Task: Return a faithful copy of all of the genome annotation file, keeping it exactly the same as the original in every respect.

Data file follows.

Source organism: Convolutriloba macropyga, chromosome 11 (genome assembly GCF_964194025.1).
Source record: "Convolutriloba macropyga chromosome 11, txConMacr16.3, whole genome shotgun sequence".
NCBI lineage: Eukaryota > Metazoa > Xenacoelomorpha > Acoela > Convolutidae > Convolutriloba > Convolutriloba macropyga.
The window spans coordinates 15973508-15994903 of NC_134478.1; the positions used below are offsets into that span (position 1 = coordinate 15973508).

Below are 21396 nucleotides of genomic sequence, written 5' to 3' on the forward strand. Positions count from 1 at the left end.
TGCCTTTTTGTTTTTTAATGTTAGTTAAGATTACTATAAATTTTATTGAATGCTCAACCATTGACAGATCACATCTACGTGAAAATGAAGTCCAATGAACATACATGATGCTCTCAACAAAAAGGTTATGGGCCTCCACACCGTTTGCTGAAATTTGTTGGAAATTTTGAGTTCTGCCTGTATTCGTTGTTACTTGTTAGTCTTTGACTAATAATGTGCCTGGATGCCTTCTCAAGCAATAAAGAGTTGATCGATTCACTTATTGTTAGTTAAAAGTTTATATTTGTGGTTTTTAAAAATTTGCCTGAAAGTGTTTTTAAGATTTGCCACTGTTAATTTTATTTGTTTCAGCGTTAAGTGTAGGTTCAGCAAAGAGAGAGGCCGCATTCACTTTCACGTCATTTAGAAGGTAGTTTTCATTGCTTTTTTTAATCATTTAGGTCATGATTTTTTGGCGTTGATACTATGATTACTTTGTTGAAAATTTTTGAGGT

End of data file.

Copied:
Source organism: Convolutriloba macropyga, chromosome 11 (genome assembly GCF_964194025.1).
Source record: "Convolutriloba macropyga chromosome 11, txConMacr16.3, whole genome shotgun sequence".
NCBI lineage: Eukaryota > Metazoa > Xenacoelomorpha > Acoela > Convolutidae > Convolutriloba > Convolutriloba macropyga.
The window spans coordinates 15973508-15994903 of NC_134478.1; the positions used below are offsets into that span (position 1 = coordinate 15973508).

Below are 21396 nucleotides of genomic sequence, written 5' to 3' on the forward strand. Positions count from 1 at the left end.
TGCCTTTTTGTTTTTTAATGTTAGTTAAGATTACTATAAATTTTATTGAATGCTCAACCATTGACAGATCACATCTACGTGAAAATGAAGTCCAATGAACATACATGATGCTCTCAACAAAAAGGTTATGGGCCTCCACACCGTTTGCTGAAATTTGTTGGAAATTTTGAGTTCTGCCTGTATTCGTTGTTACTTGTTAGTCTTTGACTAATAATGTGCCTGGATGCCTTCTCAAGCAATAAAGAGTTGATCGATTCACTTATTGTTAGTTAAAAGTTTATATTTGTGGTTTTTAAAAATTTGCCTGAAAGTGTTTTTAAGATTTGCCACTGTTAATTTTATTTGTTTCAGCGTTAAGTGTAGGTTCAGCAAAGAGAGAGGCCGCATTCACTTTCACGTCATTTAGAAGGTAGTTTTCATTGCTTTTTTTAATCATTTAGGTCATGATTTTTTGGCGTTGATACTATGATTACTTTGTTGAAAATTTTTGAGGT